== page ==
ith the economy finally, plainly on the mend, the Republican response — perhaps predictable from the party of death panels — is to deploy a bodyguard of lies* about both the causes of the crash and the reasons for the recovery.
Up in New Hampshire last weekend, the latest reincarnation of Mitt Romney purloined the rhetoric of Ronald Reagan — is there anything authentic left about Mitt? — to denounce "the Obama Misery Index." He blamed the president for "soaring numbers of Americans enduring unemployment, foreclosures, and bankruptcies." Right index, wrong president. What about that guy George W. Bush, who left behind a spiraling downturn graver than anything since the Great Depression? Romney uttered nary a word about him, obviously calculating that Republican primary voters will buy Obama-bashing in any form. Romney apparently hopes to then persuade some, just enough, of the mainstream electorate of this ahistorical, economically senseless, and intellectually bankrupt anti-fairytale by repeating it over and over again.
For 2012, Romney has set out to run the way he should have last time — as an economic Mr. Fix-It. He staked his claim in New Hampshire: "I know how jobs are created and I know how jobs are lost." The latter is surely true: Romney's business minted money by buying up companies, firing workers, and revoking their health benefits. But there's a larger problem here, and smart Republicans know it. By the time we get to the next election, Romney's argument will be irrelevant if it's morning in America again.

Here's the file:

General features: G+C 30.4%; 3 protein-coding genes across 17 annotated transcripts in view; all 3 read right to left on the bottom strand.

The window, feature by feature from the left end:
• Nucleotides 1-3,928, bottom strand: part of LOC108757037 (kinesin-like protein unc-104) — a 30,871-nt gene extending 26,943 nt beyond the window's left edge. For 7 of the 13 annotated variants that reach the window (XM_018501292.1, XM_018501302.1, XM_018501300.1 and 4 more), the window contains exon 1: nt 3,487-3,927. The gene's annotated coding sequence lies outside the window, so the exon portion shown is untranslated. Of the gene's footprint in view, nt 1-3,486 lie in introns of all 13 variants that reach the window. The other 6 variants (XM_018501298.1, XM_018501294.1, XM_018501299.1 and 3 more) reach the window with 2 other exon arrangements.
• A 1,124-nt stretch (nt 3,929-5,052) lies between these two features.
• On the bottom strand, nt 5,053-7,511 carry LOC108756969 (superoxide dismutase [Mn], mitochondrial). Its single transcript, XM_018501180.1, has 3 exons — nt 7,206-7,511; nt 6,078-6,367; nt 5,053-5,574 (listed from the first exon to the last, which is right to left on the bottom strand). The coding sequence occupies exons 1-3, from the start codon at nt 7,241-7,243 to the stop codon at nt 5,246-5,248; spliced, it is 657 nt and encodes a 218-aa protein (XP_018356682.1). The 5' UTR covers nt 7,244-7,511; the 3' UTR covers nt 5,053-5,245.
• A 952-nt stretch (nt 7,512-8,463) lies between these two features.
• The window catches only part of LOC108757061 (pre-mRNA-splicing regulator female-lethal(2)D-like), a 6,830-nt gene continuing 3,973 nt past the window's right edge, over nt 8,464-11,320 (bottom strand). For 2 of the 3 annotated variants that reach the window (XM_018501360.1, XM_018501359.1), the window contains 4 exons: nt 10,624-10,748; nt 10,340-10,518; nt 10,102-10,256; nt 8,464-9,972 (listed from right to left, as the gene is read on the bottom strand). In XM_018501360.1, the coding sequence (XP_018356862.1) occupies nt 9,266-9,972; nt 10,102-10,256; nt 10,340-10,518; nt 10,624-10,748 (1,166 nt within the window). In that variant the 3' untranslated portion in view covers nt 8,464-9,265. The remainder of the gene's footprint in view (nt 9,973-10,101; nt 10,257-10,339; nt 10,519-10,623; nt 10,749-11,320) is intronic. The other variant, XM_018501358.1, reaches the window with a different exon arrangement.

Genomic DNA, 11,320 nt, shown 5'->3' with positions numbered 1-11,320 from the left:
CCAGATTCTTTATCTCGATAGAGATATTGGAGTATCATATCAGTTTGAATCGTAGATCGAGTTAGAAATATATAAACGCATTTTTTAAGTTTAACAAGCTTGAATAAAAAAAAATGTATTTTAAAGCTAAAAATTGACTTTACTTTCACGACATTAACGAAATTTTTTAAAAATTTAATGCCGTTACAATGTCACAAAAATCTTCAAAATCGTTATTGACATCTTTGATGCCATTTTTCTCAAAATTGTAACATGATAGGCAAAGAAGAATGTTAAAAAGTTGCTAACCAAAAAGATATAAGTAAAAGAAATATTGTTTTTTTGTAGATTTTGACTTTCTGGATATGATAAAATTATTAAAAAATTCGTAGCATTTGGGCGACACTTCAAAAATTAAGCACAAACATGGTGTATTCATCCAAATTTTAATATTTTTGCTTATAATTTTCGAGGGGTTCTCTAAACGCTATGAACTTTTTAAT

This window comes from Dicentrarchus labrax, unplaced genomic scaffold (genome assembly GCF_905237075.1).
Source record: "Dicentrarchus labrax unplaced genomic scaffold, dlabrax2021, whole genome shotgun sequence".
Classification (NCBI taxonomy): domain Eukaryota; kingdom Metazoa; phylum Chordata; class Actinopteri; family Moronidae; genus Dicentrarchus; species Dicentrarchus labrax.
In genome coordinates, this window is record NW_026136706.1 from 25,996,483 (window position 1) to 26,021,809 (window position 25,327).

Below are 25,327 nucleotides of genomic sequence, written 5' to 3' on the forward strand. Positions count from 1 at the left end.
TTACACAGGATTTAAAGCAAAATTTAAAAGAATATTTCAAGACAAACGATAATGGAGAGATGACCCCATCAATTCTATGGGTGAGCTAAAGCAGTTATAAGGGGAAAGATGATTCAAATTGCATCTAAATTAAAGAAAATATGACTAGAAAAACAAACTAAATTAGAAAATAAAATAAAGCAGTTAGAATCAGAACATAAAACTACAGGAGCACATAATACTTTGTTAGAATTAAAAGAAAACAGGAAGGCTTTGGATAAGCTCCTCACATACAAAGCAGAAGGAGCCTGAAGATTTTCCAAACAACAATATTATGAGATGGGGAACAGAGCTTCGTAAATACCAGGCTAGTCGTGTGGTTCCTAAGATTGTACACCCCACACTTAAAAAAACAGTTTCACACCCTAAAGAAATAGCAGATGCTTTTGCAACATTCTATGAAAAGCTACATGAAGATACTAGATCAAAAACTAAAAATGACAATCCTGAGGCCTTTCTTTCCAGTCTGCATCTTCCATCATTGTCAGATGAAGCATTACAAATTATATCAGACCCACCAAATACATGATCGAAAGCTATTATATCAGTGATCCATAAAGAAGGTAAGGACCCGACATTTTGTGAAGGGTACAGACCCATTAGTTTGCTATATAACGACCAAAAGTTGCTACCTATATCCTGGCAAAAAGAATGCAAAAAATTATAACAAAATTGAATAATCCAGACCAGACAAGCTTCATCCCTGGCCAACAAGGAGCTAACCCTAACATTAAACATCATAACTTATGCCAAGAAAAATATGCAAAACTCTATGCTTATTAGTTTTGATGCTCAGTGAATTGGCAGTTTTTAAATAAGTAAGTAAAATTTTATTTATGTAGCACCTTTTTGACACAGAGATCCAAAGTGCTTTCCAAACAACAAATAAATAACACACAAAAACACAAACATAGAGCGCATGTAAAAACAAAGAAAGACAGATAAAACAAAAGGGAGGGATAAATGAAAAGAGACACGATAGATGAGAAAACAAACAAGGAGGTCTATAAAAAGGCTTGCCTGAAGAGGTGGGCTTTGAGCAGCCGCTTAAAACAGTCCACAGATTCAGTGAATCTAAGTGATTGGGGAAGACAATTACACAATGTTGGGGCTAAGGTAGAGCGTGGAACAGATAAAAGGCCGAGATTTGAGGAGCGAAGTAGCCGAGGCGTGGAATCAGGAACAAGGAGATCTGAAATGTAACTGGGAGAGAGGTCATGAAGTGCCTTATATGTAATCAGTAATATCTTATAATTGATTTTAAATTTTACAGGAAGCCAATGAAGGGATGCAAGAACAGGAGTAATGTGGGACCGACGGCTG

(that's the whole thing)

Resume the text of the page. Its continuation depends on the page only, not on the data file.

Republicans seem to expect or fear a continuing and convincing rebound in jobs and growth; they worry the president will get the credit. So they're deploying their bodyguard of lies on a wider front than Romney's incredible and inevitably time-limited attempt to blame Obama for the Bush disaster.
GOP leaders and strategists now contend that rising job creation is a result of the December agreement to extend the Bush tax cuts. Never mind that they adamantly opposed the $800 billion stimulus, which saved millions of jobs and staved off a depression. Never mind that Obama was always in favor of renewing the tax breaks for the middle class, which will have a far greater impact on the economy because they will be spent more than the giveaways at the top, which will largely be saved. Never mind that to secure their coveted windfall for the wealthy, Republicans agreed to a host of measures — from extending unemployment compensation, which they had previously and coldly disdained, to a one-year payroll-tax reduction — that will act as a second stimulus package.
The Republicans have moved on from a Laffer Curve scribbled on a cocktail napkin to the economics of the time machine. And putting aside the Jon Kyl hallucination that business and markets knew the unknowable in advance, the party line now inclines to a rationalization as old and even older than the anti-New Deal argument of the 1930s. Confidence, we're told, is the key; the midterm elections revived it, and whatever good happens from here through 2012 reflects the better feelings of businesses and investors now that the GOP is partially in charge.